AANA calls for AARB to be disbanded
Fri 6 July 2012
Australian Association of National Advertisers (AANA) today called for the disbandment of the Alcohol Advertising Review Board (AARB), which continues to mislead the public as to its purpose1.
Close to four months after the AARB was established as a so-called “independent alternative” to what it claimed was “Australia’s current inadequate and ineffective advertising self-regulatory system”, the AARB is yet to deliver a single determination, despite committing to a target of 20 working days on average for the handling of complaints2.
In comparison, during the four month period following AARB’s establishment the Alcohol Beverages Advertising Code Scheme delivered ten determinations, four of which have been upheld.
“There are already a number of regulatory protections in place in terms of messaging and placement of alcohol advertising. It is an effective system, underpinned by a transparent and robust complaints handling system that delivers responses to consumer complainants within 30 days,” said AANA Director of Codes, Policy and Regulatory Affairs, Alina Bain.
“The AARB purported to provide an alternative complaints mechanism but has failed to deliver a consumer benefit. Professor Mike Daube’s own comments that AARB is “working to their own timelines”3 confirms that it was not designed to act as a genuine complaints handling system for the consumer,” said Ms Bain.
“The AARB system has set itself up as legislator, plaintiff, judge and jury. It has developed its own codes and is adjudicating complaints from within its own ranks. It flies in the face of established self-regulatory principles, which include independence of code making and adjudication. What’s more it has misled the public as to its purpose,” said Ms Bain.
“The current self-regulatory system for alcohol advertising delivers a tangible public benefit and is underpinned by a responsive and transparent complaints handling system. We call on the AARB Board to stop misleading the Australian public and end the AARB farce.”
1 Professor Mike Daube: “The new Alcohol Advertising Review Board will offer the community the opportunity to register their concerns on the basis of sensible codes, processes independent of the drinks industry, and speedy adjudication.” (http://www.alcoholadreview.com.au/resources/Alcohol-Advertising-Review-Board-launch---media-release.pdf)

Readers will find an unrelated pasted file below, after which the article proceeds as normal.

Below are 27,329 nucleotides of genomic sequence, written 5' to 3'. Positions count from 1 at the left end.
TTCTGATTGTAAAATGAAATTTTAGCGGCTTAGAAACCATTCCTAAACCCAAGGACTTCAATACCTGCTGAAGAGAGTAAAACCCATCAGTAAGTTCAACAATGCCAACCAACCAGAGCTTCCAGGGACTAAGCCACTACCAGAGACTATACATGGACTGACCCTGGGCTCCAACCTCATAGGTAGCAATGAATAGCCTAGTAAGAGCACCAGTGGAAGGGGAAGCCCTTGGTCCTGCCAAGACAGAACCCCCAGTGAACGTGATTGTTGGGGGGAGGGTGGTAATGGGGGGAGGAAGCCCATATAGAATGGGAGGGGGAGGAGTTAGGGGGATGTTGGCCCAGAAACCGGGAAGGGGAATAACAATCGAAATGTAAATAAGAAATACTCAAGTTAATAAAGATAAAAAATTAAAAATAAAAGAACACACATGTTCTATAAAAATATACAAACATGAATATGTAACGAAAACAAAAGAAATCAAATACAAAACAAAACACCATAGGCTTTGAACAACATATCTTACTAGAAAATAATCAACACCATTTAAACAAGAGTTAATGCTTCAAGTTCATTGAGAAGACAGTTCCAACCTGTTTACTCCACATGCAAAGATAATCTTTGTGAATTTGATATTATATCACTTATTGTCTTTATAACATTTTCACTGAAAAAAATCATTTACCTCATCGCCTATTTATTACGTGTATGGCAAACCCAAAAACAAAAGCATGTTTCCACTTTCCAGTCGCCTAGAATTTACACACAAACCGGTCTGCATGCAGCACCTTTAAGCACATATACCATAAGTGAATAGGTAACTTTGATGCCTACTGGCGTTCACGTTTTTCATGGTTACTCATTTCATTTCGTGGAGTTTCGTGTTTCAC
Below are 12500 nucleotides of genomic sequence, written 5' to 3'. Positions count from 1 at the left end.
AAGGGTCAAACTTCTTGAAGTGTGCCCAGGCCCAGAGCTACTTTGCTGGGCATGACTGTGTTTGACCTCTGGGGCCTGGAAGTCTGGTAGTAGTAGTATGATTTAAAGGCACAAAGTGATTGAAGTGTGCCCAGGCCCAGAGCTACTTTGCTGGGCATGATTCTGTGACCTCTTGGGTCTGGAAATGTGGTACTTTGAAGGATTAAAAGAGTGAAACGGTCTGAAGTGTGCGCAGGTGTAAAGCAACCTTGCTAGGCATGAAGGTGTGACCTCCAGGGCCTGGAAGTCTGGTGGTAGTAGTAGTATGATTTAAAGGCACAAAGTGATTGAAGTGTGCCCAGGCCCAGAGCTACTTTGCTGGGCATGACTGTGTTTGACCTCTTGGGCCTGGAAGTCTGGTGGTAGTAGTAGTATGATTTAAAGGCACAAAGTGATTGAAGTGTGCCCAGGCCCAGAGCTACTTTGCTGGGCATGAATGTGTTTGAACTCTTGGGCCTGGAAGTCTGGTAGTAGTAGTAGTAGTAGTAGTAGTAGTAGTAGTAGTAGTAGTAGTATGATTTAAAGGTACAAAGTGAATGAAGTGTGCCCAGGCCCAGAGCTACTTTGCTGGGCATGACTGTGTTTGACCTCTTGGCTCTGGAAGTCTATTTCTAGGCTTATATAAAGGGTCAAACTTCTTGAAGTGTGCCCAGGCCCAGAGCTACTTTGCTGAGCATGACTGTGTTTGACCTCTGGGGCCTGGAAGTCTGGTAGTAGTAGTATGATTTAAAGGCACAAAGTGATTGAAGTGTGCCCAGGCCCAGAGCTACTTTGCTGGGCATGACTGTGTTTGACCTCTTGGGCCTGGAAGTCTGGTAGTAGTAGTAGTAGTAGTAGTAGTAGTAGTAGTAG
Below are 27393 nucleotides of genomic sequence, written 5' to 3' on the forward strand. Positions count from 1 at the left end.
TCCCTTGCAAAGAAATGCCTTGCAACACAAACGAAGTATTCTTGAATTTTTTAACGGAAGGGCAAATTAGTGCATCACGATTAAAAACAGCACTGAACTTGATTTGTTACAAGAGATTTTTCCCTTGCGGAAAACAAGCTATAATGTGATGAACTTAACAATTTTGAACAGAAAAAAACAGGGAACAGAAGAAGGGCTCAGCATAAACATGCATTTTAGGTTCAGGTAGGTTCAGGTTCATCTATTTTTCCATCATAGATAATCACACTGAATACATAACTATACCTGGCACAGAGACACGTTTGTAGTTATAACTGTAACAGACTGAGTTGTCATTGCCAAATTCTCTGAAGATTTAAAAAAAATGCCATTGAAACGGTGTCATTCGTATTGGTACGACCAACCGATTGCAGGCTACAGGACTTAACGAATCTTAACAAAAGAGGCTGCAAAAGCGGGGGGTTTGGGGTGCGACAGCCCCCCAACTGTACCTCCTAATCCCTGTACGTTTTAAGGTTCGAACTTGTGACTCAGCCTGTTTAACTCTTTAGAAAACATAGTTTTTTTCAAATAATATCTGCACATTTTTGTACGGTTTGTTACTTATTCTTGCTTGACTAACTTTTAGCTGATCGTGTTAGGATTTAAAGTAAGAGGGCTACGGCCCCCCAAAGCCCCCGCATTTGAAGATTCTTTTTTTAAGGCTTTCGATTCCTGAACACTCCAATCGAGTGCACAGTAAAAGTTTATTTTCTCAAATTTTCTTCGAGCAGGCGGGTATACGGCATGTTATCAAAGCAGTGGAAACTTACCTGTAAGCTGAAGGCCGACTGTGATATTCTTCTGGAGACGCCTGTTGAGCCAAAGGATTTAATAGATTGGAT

3 Professor Mike Daube: “We are working to our own timelines, not the drinks industry’s. For our first report, we wanted to include what we thought was an appropriate amount of complaints rather than a few early ones.” http://www.theage.com.au/business/cooking-the-books-ok-if-you-back-the-local-tennis-club-20120702-21dbs.html
For further information:
Alina Bain, Director of Codes, Policy and Regulatory Affairs
Australian Association of National Advertisers
Phone: 02 9221 8088
Background on alcohol consumption levels and advertising
- The majority of Australians consume alcohol moderately. Australia’s per capita consumption now sits at around 20% below its peak (reached in the 70s).
- The aim of alcohol advertising is to influence brand choice. While Australia’s brewers spend more on advertising than any other alcohol type, the beer market is in long-term volume decline.
- According to the Advertising Standards Bureau alcohol advertising makes up just 3.78% of all complaints. Community awareness campaigns attract close to double this figure at 7.14% (http://www.adstandards.com.au/publications/reviewofoperations).
Background on the Alcohol Beverages Advertising Code
- The ABAC is co-regulatory with a government representative on the management committee.
- ABAC’s independent adjudication panel is led by former Attorney General Professor the Hon Michael Lavarch, and is run at arm’s length from the industry. Other members of the panel include Professor Richard Mattick from the University of NSW, Ms Debra Richards, an experienced media expert, and Jeanne Strachan, an expert in the effectiveness of advertising and marketing and understanding consumer behaviour.
- ABAC signatories include all major alcohol advertisers. The scheme has an excellent compliance record. The value of advertising not represented by members of the scheme would be miniscule.
- Alcohol ads have to be approved against the Code before they go to market by an independent pre-vetter.
- The system does cover all forms of advertising, including new media.
- The Code takes into account placement through a clause which requires the impact of the advertisement to be judged “in terms of its probable impact upon a reasonable person within the class of persons to whom the advertisement or product material is directed and other persons to whom the advertisement or product material may be communicated.”
- The placement of advertising is also addressed in conjunction with other parties, such as the Commercial Television Industry Code of Practice, Outdoor Media Association Alcohol Advertising Guidelines etc.
- Making a complaint is as easy as sending an e-mail.
- The process balances the need for thorough review of multi-million dollar advertising campaigns with the need for expeditious turnaround times and is in line with international best practice.
Background on AANA
- AANA is the peak national body for advertiser involved in Australia’s $30 billion a year advertising, marketing and media industry
- AANA is responsible for the advertising Codes that govern self-regulation of advertising in Australia